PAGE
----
We were called back to this house, for a third time, in the Equestrian Estates in south Langley. This time it was a mural we were asked to hang. There are varying types and qualities of murals so I was about to do something I may or may not be proud of.
The bedroom to be muralled was on the upper floor past the mezzanine.
And there it was, laying on the floor with no packaging and only a brochure and simple instruction sheet written in German. After 'calling a friend', we got the instructions straightened out and were ready to map it all out. It was to be centered top to bottom, and left to right. But was in the south wall or the east wall? A quick call confirmed it was the south wall. These murals do not come down once they are up, except by way of total destruction.
It takes special care because plumb and level are absolutely critical. The slightest deviation accentuates as subsequent panels are hung, until, when you hang the last one, all your sins find you out and there is a disaster in the making. We had a problem though. The height of the ceiling to baseboard was one inch higher than the mural was tall. Another quick call and the builder said if the photo did not reach the ceiling or base, he would frame it out. As it turned out, there was a total of one inch expansion from top to bottom, once the panel was glued, so the photo just barely, by a sliver, covered the entire wall, top to bottom.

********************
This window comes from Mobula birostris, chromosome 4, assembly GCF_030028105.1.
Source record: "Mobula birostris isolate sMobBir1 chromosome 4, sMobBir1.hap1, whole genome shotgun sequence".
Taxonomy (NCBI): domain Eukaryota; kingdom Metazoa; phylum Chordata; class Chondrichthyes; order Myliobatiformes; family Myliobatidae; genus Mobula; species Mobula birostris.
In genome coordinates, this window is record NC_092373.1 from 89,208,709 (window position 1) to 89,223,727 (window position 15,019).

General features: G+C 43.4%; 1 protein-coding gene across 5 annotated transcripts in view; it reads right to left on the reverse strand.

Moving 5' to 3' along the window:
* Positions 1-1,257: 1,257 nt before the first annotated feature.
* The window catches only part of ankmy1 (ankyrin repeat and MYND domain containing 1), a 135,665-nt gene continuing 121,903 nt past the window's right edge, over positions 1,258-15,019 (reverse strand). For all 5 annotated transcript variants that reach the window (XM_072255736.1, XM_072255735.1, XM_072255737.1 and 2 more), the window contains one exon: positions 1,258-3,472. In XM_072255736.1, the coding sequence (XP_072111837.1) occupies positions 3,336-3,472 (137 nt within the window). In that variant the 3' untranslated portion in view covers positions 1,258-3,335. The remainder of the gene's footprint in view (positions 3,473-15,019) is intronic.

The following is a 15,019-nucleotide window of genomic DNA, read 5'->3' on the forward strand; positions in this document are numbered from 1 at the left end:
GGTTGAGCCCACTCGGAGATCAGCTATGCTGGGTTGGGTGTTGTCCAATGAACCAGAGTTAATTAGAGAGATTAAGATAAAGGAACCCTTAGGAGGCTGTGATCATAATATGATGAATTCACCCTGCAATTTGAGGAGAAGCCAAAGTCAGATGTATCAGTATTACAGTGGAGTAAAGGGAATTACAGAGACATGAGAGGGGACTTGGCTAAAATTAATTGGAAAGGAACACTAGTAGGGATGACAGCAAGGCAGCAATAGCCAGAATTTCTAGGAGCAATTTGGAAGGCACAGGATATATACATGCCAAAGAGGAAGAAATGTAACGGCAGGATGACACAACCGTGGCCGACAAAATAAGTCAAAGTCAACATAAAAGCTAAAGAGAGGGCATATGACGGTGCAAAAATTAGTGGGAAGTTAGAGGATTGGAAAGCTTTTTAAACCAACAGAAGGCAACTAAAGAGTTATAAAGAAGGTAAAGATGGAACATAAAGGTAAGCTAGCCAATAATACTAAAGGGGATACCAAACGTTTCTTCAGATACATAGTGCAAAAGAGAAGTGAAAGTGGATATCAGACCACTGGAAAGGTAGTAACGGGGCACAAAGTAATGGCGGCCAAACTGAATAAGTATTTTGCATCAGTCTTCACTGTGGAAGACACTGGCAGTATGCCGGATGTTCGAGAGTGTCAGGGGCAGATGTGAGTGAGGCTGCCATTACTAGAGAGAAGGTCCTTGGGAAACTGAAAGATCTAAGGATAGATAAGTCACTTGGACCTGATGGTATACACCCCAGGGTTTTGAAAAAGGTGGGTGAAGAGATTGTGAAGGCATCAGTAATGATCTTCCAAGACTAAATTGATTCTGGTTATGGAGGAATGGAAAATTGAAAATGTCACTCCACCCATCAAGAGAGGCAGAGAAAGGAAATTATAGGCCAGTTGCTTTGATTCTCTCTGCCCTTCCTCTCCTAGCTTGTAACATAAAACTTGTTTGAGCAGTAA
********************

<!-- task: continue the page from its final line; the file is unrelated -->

The first 4 of the 8 panels (about 5' x 3' each) went along the bottom. These are the easy ones as the only concern is to hang them plumb and make sure the pattern matches on the seam. By the time we got to the far right of the wall, we were perfectly matched, but were just lightly off level. I knew we were in trouble, but just how much, I did not know.
The top panels are by far the more difficult. I was holding the rapidly drying panel (we had to roll the paste on the back side and let it sit for 7 minutes to relax and expand) at the top, by the ceiling, and Andrew had to line up the pattern on the bottom of the panel. Level and plumb, level and plumb, was my mantra. After the 4th and 5th panel, I was sweating bullets. So far so good, but there were signs of trouble.
Panel 7 was just barely working. The pattern on the left was good, but the pattern on the bottom was drifting upward, or was the drifting downward of the bottom row coming back to haunt me? Panel 8 separated the men from the boys. We put on extra glue, misted it with a spray bottle, and when it was really soft and pliable, we put it up and stretched it to the max.
It worked, but had there been one more panel, we would have had to tear it down and purchase and install a whole new mural, at our expense.